FOR too long education has been used as a political football – left versus right and state versus private.
This must stop for the sake of our children and, ultimately, the future of our nation.
I do not profess to be an expert in education but academic results prove that many state schools compete with the best in the independent sector.
Sadly, others fail, and badly. One in five children leaves school unable to read or write, a shocking statistic.
Worse, the Organisation for Economic Development has found that for the first time, older people retiring from the workforce are better educated than school leavers.
Education Secretary Michael Gove is determined to put that right. A radical thinker, he has refused to accept that certain children will never do well.
Instead, he believes in encouraging them to be the best they can be.
He has given head teachers more freedom to tackle low standards and bad discipline in some of our state schools.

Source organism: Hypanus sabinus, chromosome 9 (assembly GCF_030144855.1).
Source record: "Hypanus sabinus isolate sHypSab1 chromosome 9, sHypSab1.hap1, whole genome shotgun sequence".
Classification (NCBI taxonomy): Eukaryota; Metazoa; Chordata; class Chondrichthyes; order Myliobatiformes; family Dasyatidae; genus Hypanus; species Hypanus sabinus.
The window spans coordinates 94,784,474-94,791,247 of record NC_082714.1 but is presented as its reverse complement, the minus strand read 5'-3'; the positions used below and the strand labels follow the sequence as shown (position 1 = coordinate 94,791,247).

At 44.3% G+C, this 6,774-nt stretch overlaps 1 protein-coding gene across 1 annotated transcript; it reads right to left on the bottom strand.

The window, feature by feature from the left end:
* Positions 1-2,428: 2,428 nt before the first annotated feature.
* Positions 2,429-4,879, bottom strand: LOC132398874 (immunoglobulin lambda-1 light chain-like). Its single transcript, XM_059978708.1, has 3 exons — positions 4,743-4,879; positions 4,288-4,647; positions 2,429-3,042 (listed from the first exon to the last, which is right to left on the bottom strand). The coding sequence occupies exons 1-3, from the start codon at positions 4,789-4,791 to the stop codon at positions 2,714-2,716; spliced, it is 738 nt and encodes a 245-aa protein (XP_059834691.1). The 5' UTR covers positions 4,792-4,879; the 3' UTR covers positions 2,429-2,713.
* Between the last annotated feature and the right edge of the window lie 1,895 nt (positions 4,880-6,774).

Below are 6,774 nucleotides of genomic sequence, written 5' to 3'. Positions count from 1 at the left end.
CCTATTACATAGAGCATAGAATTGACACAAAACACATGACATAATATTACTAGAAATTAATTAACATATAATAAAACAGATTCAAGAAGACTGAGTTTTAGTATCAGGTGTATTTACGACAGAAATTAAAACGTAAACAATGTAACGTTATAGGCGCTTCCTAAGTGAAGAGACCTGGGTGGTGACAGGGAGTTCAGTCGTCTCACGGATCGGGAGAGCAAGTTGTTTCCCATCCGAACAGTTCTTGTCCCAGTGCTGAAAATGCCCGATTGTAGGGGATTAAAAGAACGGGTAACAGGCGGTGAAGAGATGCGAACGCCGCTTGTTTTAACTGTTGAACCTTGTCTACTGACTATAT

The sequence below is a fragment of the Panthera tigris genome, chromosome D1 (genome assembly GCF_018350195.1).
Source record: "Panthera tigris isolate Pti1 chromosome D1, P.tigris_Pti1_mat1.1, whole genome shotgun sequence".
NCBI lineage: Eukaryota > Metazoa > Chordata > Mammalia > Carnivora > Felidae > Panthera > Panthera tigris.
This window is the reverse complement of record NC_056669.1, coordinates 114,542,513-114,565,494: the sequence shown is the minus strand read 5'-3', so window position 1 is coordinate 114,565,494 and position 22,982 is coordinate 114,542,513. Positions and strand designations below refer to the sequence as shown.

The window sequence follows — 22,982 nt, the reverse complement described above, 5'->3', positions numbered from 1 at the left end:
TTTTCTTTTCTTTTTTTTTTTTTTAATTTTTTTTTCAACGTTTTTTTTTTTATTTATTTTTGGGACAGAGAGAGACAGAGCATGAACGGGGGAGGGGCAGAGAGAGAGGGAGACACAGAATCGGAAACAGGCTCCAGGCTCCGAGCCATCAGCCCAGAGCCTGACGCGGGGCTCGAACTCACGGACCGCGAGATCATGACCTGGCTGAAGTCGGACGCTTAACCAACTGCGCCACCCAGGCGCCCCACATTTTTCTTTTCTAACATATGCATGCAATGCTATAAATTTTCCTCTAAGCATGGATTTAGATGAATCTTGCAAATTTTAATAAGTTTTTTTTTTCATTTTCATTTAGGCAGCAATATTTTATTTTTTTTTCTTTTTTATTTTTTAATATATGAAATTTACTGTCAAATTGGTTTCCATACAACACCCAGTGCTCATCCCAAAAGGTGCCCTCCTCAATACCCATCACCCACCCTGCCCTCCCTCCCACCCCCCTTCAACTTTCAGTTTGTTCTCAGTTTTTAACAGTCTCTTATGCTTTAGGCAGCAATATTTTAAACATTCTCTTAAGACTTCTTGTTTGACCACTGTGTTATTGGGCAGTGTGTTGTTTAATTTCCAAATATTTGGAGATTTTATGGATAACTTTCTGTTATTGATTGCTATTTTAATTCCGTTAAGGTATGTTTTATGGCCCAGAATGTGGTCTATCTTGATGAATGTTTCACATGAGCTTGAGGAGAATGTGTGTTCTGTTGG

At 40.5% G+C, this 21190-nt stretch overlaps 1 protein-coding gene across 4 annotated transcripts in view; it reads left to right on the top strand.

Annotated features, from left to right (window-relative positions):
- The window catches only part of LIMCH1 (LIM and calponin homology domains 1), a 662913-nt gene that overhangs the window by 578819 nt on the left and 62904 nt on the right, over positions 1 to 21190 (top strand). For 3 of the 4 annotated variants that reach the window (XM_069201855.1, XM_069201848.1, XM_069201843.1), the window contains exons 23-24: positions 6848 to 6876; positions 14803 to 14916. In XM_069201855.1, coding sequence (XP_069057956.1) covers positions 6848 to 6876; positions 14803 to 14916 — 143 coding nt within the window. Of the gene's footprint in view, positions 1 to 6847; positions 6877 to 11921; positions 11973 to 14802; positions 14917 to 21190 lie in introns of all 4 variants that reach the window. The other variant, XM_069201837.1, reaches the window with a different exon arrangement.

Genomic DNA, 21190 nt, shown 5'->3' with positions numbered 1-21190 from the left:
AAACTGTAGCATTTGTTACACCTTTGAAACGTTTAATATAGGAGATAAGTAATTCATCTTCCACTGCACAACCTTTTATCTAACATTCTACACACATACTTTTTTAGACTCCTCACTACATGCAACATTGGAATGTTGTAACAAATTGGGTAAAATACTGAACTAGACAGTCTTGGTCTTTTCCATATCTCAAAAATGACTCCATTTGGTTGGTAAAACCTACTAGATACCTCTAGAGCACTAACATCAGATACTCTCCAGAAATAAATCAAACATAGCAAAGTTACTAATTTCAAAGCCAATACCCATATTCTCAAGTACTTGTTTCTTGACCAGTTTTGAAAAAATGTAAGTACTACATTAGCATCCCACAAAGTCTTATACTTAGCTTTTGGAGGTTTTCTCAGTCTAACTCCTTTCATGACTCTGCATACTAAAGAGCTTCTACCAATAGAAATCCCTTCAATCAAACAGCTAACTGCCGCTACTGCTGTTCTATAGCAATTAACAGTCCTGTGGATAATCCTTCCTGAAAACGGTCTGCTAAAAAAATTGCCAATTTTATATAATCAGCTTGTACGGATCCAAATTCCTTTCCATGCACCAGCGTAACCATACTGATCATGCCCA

Until now, 50 per cent of teachers left the profession within the first five years.
This year, more top graduates chose teaching over any other career.
Now Mr Gove wants state schools to provide the longer hours, increased homework and clubs and societies seen predominantly in the private sector.
Evidence shows that well trained teachers, teaching specialist subjects to motivated students, will succeed.
The new Academy of Excellence in deprived Newham, East London, has proved to be a spectacular success, sending six sixth-formers to Oxford and Cambridge this year.
Its headmaster says he wants to raise students’ expectations and aspirations. Mr Gove shares that dream. So, too, do many parents, employers and universities.
For 20 years, our nation’s educational attainment has been sliding down the international league tables.
These reforms might just reverse that decline.